’Think no more of that place, for it is all over,’ retorted Nicholas, fixing his eyes full upon that of his companion, which was fast settling into an unmeaning stupefied gaze, once habitual to him, and common even then.
Philosophy would have taught her that the degradation was on the side of those who had sunk so low as to display such passions habitually, and without cause: but she was too young for such consolation, and her honest feeling was hurt.
However,’ said Miss La Creevy, relapsing into the cheerful, chattering tone, which was habitual to her, ’I have said my say, and a very long say it is, and a very wrong say too, I shouldn’t wonder at all.
The only difference between them was, that Mrs Squeers waged war against the enemy openly and fearlessly, and that Squeers covered his rascality, even at home, with a spice of his habitual deceit; as if he really had a notion of someday or other being able to take himself in, and persuade his own mind that he was a very good fellow.
Observing this, and that the young gentleman was nearly of his own age and had in nothing the appearance of an habitual brawler, Nicholas, impelled by such feelings as will influence young men sometimes, felt a very strong disposition to side with the weaker party, and so thrust himself at once into the centre of the group, and in a more emphatic tone, perhaps, than circumstances might seem to warrant, demanded what all that noise was about.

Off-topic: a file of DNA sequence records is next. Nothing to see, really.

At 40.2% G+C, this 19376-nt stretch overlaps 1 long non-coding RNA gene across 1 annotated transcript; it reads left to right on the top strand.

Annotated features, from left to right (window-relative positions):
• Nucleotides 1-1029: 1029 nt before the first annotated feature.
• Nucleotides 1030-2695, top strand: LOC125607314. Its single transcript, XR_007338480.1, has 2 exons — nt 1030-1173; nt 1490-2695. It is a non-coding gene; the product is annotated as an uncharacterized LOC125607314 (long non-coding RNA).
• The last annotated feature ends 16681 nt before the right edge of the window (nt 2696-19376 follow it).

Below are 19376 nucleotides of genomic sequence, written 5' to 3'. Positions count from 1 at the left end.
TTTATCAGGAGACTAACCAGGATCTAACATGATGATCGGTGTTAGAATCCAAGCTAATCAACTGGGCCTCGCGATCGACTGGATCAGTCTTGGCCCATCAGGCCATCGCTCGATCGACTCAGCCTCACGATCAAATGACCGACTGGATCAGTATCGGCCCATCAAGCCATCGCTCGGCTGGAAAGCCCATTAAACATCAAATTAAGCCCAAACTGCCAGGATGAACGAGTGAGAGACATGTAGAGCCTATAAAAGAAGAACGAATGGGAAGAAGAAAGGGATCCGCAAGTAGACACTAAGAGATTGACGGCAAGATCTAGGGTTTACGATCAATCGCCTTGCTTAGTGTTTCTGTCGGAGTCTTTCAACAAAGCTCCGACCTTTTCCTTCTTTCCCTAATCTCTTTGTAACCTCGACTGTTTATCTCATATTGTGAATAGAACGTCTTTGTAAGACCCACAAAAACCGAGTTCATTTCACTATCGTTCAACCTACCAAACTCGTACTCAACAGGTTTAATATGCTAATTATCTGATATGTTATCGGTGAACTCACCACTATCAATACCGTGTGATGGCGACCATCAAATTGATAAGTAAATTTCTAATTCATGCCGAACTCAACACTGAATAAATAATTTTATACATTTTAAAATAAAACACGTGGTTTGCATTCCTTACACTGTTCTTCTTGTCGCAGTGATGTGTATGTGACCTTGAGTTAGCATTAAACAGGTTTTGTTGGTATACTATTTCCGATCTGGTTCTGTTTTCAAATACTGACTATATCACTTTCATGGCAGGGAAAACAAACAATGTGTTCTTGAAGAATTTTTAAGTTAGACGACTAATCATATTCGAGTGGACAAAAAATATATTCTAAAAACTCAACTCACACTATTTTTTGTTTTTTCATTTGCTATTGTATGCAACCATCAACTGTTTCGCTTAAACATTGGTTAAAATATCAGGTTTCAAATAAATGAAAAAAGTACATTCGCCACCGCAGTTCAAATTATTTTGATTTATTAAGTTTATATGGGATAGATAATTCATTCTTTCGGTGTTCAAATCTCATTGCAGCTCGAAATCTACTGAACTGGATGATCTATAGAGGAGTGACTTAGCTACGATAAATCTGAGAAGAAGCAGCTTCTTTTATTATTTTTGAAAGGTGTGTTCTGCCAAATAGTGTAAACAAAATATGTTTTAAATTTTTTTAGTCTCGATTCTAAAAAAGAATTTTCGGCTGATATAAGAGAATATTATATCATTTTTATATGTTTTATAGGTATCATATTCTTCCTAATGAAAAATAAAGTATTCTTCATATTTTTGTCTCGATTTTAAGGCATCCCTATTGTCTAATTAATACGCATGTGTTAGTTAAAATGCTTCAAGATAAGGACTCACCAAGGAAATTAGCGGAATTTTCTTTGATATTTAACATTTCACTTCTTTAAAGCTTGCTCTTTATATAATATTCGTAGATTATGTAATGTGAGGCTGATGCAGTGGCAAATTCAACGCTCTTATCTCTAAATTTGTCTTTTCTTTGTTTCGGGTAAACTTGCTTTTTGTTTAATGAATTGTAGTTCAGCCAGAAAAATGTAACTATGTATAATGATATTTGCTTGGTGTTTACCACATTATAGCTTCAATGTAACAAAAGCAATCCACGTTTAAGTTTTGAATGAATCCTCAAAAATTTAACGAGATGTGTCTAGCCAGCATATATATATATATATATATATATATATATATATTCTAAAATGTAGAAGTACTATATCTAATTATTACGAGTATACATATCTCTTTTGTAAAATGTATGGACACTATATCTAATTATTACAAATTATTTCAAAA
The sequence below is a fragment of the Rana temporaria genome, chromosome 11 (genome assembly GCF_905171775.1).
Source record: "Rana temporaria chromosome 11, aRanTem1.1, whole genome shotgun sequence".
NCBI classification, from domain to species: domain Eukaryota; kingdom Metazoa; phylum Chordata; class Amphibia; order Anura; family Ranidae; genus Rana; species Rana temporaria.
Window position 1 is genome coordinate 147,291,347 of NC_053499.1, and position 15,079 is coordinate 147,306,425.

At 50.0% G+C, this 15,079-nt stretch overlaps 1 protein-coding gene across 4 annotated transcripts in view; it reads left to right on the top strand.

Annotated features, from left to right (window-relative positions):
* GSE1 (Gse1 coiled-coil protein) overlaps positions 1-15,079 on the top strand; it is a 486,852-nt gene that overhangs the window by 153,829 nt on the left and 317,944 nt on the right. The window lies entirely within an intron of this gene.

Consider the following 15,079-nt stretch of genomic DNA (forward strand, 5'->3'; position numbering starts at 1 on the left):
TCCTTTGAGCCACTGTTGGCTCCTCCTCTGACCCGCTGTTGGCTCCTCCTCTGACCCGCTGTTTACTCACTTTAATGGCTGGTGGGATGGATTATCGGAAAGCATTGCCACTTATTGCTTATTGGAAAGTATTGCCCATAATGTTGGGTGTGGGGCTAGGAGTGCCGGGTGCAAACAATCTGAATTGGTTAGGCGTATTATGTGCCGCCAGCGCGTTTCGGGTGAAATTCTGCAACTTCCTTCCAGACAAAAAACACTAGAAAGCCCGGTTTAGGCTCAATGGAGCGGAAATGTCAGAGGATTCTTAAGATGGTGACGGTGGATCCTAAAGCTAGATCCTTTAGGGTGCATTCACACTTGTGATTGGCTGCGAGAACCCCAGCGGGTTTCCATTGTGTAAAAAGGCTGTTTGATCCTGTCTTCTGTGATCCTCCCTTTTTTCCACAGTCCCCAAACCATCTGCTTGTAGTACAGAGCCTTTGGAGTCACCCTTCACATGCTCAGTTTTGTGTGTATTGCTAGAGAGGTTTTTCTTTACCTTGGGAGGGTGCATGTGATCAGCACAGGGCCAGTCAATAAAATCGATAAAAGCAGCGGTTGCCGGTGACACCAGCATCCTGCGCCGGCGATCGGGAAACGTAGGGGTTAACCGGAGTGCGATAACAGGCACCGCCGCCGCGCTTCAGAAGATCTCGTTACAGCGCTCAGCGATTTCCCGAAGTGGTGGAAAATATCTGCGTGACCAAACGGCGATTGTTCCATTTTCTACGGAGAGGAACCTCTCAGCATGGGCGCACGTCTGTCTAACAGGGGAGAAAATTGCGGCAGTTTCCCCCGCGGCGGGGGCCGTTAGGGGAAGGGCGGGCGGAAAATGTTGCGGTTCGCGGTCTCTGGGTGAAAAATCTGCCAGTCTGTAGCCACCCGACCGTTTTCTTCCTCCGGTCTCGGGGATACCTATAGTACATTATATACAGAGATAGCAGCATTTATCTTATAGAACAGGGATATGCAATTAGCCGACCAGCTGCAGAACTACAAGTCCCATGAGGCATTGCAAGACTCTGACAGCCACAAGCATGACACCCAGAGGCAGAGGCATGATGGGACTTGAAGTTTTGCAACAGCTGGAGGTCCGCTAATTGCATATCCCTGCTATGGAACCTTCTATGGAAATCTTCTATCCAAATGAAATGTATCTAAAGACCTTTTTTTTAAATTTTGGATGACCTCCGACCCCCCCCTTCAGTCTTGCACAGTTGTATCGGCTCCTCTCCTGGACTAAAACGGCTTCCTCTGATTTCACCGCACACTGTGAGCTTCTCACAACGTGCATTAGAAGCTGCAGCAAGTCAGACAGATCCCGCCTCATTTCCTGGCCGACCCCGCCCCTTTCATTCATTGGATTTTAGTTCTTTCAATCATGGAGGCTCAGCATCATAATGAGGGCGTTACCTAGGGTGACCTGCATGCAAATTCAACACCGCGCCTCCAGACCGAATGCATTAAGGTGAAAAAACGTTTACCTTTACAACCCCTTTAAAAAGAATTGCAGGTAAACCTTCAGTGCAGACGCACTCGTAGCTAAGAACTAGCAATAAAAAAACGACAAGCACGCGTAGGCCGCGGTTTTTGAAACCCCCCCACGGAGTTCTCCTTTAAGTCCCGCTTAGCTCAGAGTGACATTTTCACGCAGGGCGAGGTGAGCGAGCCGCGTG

Whether it was that Tim’s accounts were more than usually intricate that morning, or whether it was that his habitual serenity had been a little disturbed by these recollections, it so happened that when Nicholas returned from executing some commission, and inquired whether Mr Charles Cheeryble was alone in his room, Tim promptly, and without the smallest hesitation, replied in the affirmative, although somebody had passed into the room not ten minutes before, and Tim took especial andů
He knew himself well, and choosing to imagine that all mankind were cast in the same mould, hated them; for, though no man hates himself, the coldest among us having too much self-love for that, yet most men unconsciously judge the world from themselves, and it will be very generally found that those who sneer habitually at human nature, and affect to despise it, are among its worst and least pleasant samples.
The interval between the delivery of this message, and the arrival of Mr Squeers, was very short; but, before he came, Ralph had suppressed every sign of emotion, and once more regained the hard, immovable, inflexible manner which was habitual to him, and to which, perhaps, was ascribable no small part of the influence which, over many men of no very strong prejudices on the score of morality, he could exert, almost at will.